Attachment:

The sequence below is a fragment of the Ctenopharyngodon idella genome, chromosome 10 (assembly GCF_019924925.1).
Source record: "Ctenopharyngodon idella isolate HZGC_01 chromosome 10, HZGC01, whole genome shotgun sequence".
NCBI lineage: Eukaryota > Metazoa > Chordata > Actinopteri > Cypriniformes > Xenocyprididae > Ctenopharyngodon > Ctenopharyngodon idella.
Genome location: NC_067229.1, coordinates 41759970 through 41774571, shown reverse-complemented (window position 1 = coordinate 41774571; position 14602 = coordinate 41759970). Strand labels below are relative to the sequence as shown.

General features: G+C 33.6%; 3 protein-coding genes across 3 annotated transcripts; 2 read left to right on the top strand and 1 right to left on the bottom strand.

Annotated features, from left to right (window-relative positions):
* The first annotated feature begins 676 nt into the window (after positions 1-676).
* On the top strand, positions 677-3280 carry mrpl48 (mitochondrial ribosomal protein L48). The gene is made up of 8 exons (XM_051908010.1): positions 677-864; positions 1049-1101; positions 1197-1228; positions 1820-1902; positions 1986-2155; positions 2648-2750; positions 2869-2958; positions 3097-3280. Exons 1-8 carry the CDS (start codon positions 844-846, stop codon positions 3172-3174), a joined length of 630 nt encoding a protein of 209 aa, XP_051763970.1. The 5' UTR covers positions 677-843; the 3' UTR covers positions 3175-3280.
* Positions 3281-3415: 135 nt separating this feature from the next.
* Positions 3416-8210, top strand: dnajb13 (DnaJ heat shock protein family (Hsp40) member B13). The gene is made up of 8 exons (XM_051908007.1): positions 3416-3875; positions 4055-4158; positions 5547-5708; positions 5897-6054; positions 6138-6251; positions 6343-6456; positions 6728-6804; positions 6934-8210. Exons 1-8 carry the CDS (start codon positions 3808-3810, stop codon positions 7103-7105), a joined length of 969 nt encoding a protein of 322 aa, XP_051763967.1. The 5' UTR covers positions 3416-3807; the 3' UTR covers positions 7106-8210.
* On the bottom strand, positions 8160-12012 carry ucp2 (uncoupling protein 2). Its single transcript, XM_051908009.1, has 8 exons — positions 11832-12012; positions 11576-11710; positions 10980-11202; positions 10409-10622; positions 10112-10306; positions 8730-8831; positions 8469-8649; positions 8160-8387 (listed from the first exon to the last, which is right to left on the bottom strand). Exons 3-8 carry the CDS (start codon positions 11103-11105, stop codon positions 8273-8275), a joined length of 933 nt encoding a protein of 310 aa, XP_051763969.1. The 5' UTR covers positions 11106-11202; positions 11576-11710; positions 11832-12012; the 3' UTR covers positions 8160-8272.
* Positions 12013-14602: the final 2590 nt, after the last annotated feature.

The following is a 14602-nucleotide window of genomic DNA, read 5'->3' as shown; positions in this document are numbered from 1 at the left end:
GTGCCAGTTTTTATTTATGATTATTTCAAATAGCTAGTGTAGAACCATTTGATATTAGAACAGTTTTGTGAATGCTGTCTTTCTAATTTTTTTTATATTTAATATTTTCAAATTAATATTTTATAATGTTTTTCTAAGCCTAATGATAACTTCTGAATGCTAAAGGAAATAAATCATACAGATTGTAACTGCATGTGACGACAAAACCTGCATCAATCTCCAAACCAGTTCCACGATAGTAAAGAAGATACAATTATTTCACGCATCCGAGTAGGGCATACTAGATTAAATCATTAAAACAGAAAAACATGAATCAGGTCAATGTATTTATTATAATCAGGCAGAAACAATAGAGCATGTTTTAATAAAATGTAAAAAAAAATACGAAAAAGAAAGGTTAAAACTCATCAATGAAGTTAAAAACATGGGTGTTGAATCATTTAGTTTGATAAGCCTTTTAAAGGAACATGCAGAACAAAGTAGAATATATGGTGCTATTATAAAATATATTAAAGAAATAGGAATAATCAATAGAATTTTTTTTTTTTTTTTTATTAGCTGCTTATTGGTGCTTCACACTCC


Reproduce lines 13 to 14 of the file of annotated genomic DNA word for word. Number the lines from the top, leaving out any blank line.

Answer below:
The following is a 14602-nucleotide window of genomic DNA, read 5'->3' as shown; positions in this document are numbered from 1 at the left end:
GTGCCAGTTTTTATTTATGATTATTTCAAATAGCTAGTGTAGAACCATTTGATATTAGAACAGTTTTGTGAATGCTGTCTTTCTAATTTTTTTTATATTTAATATTTTCAAATTAATATTTTATAATGTTTTTCTAAGCCTAATGATAACTTCTGAATGCTAAAGGAAATAAATCATACAGATTGTAACTGCATGTGACGACAAAACCTGCATCAATCTCCAAACCAGTTCCACGATAGTAAAGAAGATACAATTATTTCACGCATCCGAGTAGGGCATACTAGATTAAATCATTAAAACAGAAAAACATGAATCAGGTCAATGTATTTATTATAATCAGGCAGAAACAATAGAGCATGTTTTAATAAAATGTAAAAAAAAATACGAAAAAGAAAGGTTAAAACTCATCAATGAAGTTAAAAACATGGGTGTTGAATCATTTAGTTTGATAAGCCTTTTAAAGGAACATGCAGAACAAAGTAGAATATATGGTGCTATTATAAAATATATTAAAGAAATAGGAATAATCAATAGAATTTTTTTTTTTTTTTTTATTAGCTGCTTATTGGTGCTTCACACTCC